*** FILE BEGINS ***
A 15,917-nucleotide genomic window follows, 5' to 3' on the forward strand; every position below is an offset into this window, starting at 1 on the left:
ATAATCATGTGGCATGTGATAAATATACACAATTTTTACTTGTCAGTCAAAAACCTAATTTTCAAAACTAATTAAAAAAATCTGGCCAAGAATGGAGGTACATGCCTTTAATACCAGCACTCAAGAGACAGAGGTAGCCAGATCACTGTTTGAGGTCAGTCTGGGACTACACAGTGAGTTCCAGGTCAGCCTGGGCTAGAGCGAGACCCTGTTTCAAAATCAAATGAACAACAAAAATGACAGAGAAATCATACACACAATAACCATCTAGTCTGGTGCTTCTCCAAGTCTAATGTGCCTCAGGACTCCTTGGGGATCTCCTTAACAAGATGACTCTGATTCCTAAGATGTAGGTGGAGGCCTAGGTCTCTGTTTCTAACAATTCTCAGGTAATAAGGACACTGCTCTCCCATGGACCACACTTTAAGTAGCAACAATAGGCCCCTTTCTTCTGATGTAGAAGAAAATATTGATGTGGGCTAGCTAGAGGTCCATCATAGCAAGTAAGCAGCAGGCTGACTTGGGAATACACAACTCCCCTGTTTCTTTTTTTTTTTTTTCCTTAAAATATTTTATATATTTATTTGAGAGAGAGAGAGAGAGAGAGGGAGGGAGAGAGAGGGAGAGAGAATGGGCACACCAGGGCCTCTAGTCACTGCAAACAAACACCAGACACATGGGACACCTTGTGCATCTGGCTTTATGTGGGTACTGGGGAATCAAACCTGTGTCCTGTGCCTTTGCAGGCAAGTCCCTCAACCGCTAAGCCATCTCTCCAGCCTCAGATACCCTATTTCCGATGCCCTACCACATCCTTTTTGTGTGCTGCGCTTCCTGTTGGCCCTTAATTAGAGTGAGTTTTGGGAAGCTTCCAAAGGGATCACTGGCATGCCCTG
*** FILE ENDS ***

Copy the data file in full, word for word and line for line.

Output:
A 15,917-nucleotide genomic window follows, 5' to 3' on the forward strand; every position below is an offset into this window, starting at 1 on the left:
ATAATCATGTGGCATGTGATAAATATACACAATTTTTACTTGTCAGTCAAAAACCTAATTTTCAAAACTAATTAAAAAAATCTGGCCAAGAATGGAGGTACATGCCTTTAATACCAGCACTCAAGAGACAGAGGTAGCCAGATCACTGTTTGAGGTCAGTCTGGGACTACACAGTGAGTTCCAGGTCAGCCTGGGCTAGAGCGAGACCCTGTTTCAAAATCAAATGAACAACAAAAATGACAGAGAAATCATACACACAATAACCATCTAGTCTGGTGCTTCTCCAAGTCTAATGTGCCTCAGGACTCCTTGGGGATCTCCTTAACAAGATGACTCTGATTCCTAAGATGTAGGTGGAGGCCTAGGTCTCTGTTTCTAACAATTCTCAGGTAATAAGGACACTGCTCTCCCATGGACCACACTTTAAGTAGCAACAATAGGCCCCTTTCTTCTGATGTAGAAGAAAATATTGATGTGGGCTAGCTAGAGGTCCATCATAGCAAGTAAGCAGCAGGCTGACTTGGGAATACACAACTCCCCTGTTTCTTTTTTTTTTTTTTCCTTAAAATATTTTATATATTTATTTGAGAGAGAGAGAGAGAGAGAGGGAGGGAGAGAGAGGGAGAGAGAATGGGCACACCAGGGCCTCTAGTCACTGCAAACAAACACCAGACACATGGGACACCTTGTGCATCTGGCTTTATGTGGGTACTGGGGAATCAAACCTGTGTCCTGTGCCTTTGCAGGCAAGTCCCTCAACCGCTAAGCCATCTCTCCAGCCTCAGATACCCTATTTCCGATGCCCTACCACATCCTTTTTGTGTGCTGCGCTTCCTGTTGGCCCTTAATTAGAGTGAGTTTTGGGAAGCTTCCAAAGGGATCACTGGCATGCCCTG